Because as long as we identify with our roles, we won’t discover our True Self (our Self beyond all roles, what’s left when there’s nobody to play a role with).

Also, by identifying with the various roles we put ourselves in the position of being easily dominated by others.

Once we develop a Central Self, we will no longer identifying with the various roles/identities/selves, and will be able to use them as needed.

By not identifying with our roles, we are in control of them.

That’s a very powerful thing, so powerful it causes dynamics to change and energy to shift.


Let’s say you feel intimidated by a coworker. They have seniority over you; they are overly assertive and tend to be bossy.

You are completely identified with the role of the subordinate coworker with less seniority and unconsciously play that role by being submissive.

They identify with their alpha role and boss you around.

The energy between the two of you revolves around this dynamic .

Now, if you consciously play the role of the less senior coworker but do NOT identify with it, the energy is going to shift.

By not identifying with the role, you are in control. You know you are not inferior to your senior coworker, and that shows on an energy level.

The senior coworker has lost the psychological grip he/she used to have over you. You no longer perceive them as intimidating.

The roles are the same, but the energy has changed.

Week-4 Exercise

Same as Week 3: be present during bathroom activities, such as brushing your teeth, washing your face, showering, cleaning your ears, shaving, using the toilet, etc. Bring your full awareness to these activities.

Speak up!

How do you feel about the Fragmented Self?
Is this concept new to you?
Do you identify with your various roles, or are you aware of some of them and do not identify with them?
How do you feel about developing a Central Self?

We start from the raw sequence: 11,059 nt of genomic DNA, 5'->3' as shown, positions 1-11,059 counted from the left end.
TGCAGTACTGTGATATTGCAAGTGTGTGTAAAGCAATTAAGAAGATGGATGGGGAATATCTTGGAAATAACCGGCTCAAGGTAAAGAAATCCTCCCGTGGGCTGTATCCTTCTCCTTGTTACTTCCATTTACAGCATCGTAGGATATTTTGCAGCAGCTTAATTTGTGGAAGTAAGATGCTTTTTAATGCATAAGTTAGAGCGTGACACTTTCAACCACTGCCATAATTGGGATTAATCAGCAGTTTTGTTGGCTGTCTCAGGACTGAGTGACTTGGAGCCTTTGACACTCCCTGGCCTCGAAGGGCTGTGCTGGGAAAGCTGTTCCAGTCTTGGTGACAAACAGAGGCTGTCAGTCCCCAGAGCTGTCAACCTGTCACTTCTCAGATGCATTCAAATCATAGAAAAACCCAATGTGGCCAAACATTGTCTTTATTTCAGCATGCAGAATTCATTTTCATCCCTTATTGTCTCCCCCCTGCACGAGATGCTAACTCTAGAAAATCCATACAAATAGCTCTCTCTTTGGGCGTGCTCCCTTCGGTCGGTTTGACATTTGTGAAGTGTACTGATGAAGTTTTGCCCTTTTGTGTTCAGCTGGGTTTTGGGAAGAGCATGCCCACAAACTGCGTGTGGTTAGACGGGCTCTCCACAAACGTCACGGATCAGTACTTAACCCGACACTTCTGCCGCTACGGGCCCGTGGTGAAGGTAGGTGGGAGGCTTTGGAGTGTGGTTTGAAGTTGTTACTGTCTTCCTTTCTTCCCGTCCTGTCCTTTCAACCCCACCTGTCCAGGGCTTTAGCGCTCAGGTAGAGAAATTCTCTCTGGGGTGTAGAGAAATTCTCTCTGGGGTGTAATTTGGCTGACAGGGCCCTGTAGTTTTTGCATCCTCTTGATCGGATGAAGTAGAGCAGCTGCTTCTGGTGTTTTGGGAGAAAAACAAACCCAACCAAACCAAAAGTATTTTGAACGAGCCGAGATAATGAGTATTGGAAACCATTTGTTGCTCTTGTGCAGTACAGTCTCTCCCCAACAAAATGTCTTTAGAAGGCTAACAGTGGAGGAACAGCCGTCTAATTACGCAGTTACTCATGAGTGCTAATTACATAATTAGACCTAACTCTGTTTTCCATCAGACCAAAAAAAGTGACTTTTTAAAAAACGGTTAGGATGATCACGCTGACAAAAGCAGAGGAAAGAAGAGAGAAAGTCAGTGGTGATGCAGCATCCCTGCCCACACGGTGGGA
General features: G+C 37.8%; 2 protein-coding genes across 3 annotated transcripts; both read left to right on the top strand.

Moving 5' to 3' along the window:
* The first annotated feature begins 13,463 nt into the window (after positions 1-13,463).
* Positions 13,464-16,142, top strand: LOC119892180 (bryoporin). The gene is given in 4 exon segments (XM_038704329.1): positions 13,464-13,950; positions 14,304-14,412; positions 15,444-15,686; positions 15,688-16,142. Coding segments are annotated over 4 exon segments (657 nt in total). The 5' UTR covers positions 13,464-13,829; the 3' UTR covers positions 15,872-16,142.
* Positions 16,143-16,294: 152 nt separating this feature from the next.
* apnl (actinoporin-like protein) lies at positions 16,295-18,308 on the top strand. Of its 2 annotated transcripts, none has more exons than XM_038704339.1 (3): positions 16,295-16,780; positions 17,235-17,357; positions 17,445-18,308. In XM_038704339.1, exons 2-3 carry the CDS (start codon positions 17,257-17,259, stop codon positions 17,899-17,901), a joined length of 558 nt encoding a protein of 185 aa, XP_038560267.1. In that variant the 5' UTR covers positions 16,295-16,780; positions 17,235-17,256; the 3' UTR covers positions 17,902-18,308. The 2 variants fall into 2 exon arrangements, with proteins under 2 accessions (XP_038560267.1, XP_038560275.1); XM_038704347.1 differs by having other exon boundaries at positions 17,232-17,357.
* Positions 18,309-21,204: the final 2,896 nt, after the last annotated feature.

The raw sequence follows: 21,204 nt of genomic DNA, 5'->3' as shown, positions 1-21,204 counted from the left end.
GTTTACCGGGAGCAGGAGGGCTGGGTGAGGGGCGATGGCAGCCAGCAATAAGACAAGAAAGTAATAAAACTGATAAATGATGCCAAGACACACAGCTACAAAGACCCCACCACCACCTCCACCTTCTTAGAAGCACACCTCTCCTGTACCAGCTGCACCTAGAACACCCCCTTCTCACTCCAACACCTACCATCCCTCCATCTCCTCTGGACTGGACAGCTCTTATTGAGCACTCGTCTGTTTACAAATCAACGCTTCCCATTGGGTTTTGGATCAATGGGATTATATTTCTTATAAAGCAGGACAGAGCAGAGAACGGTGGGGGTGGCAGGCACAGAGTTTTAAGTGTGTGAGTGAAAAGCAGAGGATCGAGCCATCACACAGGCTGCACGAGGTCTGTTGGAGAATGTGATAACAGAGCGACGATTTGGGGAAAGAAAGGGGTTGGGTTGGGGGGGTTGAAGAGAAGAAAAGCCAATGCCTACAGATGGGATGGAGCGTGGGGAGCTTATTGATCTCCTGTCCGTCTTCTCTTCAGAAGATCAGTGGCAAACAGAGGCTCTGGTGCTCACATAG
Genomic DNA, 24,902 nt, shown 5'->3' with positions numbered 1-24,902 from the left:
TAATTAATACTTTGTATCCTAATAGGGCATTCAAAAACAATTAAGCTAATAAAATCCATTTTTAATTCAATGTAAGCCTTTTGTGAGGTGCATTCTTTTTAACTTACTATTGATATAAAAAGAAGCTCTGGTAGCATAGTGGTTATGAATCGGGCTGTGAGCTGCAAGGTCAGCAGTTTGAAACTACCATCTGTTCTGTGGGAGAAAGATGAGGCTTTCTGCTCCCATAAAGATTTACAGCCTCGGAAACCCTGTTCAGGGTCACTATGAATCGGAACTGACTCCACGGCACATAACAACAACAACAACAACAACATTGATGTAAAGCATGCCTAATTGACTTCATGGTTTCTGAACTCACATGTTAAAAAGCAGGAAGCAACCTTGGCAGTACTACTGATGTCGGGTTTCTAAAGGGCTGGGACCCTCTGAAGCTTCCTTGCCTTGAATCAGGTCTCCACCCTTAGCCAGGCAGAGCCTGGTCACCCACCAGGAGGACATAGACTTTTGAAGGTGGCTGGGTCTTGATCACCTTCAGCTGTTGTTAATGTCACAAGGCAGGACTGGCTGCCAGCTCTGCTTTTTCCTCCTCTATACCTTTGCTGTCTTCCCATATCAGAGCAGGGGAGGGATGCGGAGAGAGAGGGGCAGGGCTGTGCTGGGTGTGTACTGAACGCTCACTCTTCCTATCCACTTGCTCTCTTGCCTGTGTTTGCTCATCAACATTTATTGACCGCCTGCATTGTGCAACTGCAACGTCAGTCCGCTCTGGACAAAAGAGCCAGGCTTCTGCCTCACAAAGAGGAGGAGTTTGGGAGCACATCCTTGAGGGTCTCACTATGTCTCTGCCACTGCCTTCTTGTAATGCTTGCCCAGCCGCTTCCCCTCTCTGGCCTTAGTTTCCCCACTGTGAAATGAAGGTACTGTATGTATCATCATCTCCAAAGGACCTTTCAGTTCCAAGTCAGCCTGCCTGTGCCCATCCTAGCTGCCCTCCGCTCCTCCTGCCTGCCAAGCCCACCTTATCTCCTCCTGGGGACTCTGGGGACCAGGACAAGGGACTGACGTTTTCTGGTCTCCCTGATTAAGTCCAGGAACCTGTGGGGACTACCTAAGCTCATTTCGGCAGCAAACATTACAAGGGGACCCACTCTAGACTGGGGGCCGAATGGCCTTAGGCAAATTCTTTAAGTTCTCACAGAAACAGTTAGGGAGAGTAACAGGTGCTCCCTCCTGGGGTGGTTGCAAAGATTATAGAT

I want to hear from you!

As always, feel free to share your opinions in the comment section below, or shoot me an e-mail with any questions at wayofthelonewolf@gmail.com
You can also reach me on Twitter @WayofdaLoneWolf
Or my Facebook Page, Group, and Profile

Do subscribe if you want to jump aboard this ship and stay up-to-date with my posts.

I look forward to hearing from You and sharing with You.

The Lone Wolf

4 Replies to “Week 4 ~ Social Roles and the Fragmented Self”

  1. Interesting! I’ve found that when I stopped following the script around certain people, the dynamics definitely have changed. People who bullied or harassed me either became friendly or kept their distance when I realized that they didn’t actually have power over me. It was just the thought that they did that kept me there haha.

    1. I am glad you were able to get the trouble-makers out of your hair. If you can change a script altogether it’s good to do so.

      In some cases, however, you have no choice but to follow the script (e.g., your boss is above you so you can’t go in and start talking to him/her like they’re a peer); that’s fine, because what is important to change is the way you FEEL about it; it’s important to NOT identify with the roles.

      So say, your boss is a butthole. You respect your role by not calling them out on their assholishness. However, you do NOT identify with your role as a subordinate. You play it, so you go on doing what you do for a living despite his/her being an ass, but even though you “act” like a subordinate (thus respecting your role and theirs), you know you are NOT subordinate, you are NOT less than them or inferior in any way, and THAT knowledge is what changes the energy.